The Divine, Restored
The Lord's last earthly words might form the baptistery frieze at New York's Episcopal cathedral, but St John the Divine began a new life earlier today as the mammoth Gothic sanctuary -- the world's largest -- was rededicated following a $41 million restoration undertaken after a 2001 fire gutted a transept and severely damaged much of the rest.
As the Great Organ played again and the Barberini tapestries returned to their original places in the 600-foot nave, the city's Catholic archbishop, Cardinal Edward Egan, led the ecumenical delegation for the morning service, as the state's two senators helmed the civic contingent in attendance.
[A]mong the several thousand people who packed the cathedral on the Upper West Side of Manhattan on Sunday, few could be more thankful than regular congregation members who endured the seven-year cleanup with a mix of patience and exasperation. Year after year, their worship services had been shoehorned behind partitions in different sections and corners of the church to accommodate the work in progress.
“In the beginning, the prayer books smelled of smoke and you’d sometimes sit there and a piece of soot would just float down from the ceiling,” said Sandra Schubert, a longtime member of the congregation of about 400 people.
Some with asthma stayed away.
But most attended services in whichever part of the cathedral the folding chairs had been set up. “If you belong to a church, that is your church,” said Marsha Ra, a retired librarian who was an usher at Sunday’s service. “It’s a community.”
Sunday’s service marked the first time since the fire that most had seen the entire 200-yard-long interior of the cathedral unobstructed by scaffolding or partition walls.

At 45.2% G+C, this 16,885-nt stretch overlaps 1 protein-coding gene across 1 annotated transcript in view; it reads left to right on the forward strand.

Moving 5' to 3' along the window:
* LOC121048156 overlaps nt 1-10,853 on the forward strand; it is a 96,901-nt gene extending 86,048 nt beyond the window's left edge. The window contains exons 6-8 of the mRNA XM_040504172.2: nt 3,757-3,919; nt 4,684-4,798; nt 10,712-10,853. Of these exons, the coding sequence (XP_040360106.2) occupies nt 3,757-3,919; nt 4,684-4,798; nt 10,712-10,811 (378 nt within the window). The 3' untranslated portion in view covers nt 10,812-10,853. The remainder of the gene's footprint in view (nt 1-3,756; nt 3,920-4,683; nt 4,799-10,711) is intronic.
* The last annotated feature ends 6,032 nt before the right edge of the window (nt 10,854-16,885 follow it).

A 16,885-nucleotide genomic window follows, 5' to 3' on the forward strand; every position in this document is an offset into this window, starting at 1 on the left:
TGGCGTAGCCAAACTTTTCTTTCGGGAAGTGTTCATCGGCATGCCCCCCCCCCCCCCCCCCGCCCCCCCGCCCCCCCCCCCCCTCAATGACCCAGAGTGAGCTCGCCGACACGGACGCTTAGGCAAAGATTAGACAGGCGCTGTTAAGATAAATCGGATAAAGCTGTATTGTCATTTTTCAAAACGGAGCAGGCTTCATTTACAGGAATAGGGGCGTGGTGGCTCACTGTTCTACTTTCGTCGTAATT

More than that, it was the first time many had ever seen details of the original workmanship of the church. Erected piecemeal between the turn of the century and 1941, the building interior, even before the fire, had acquired a sooty coating of urban plaque.
In that sense, the restoration was like a revelation.
“There is so much light!” said Sylvia Bellusci, a retired social worker who, until the fire, used to give guided tours of the cathedral. “The angels in the columns up there, you couldn’t see that before,” she said, pointing toward the bas-relief on the column capitals about 200 feet up. “The proportions of everything, it just seems so much more clear.”
Longtime churchgoers said the scrubbing of the stone walls lightened them by so many shades that the light now entering the cathedral through its stained-glass windows seemed to be multiplied many times. The stone of the main pulpit, for instance, once a murky gray, now appeared as white as the robes of the children in the choir.
Carved details in the statuary, engravings in the stone corners of chapels — shades of meaning everywhere one looked, they said — had come to life as if for the first time.
Bishop Mark S. Sisk seemed to refer to the phenomenon when he said during his invocation, “Almighty God, give us grace to cast away the works of darkness, and put on the armor of light.”...
The Very Rev. Dr. James A. Kowalski, dean of the cathedral, made the lengthy and painstaking restoration of that house the theme of his sermon, urging his listeners to bring faith and stamina to the many challenges facing the city, the nation and the world.Having seen the reopened nave some months ago, shortly after the tunnel that closed it off during the reconstruction was broken down, just know it's way more spectacular than it looks in the pictures... especially on a sunny day.
“Engagement,” he said — in the struggle for peace and social justice — “is the only expression of faith that honors God.”
PHOTOS: David Dunlap (1,3); Nicole Benivento(2)/The New York Times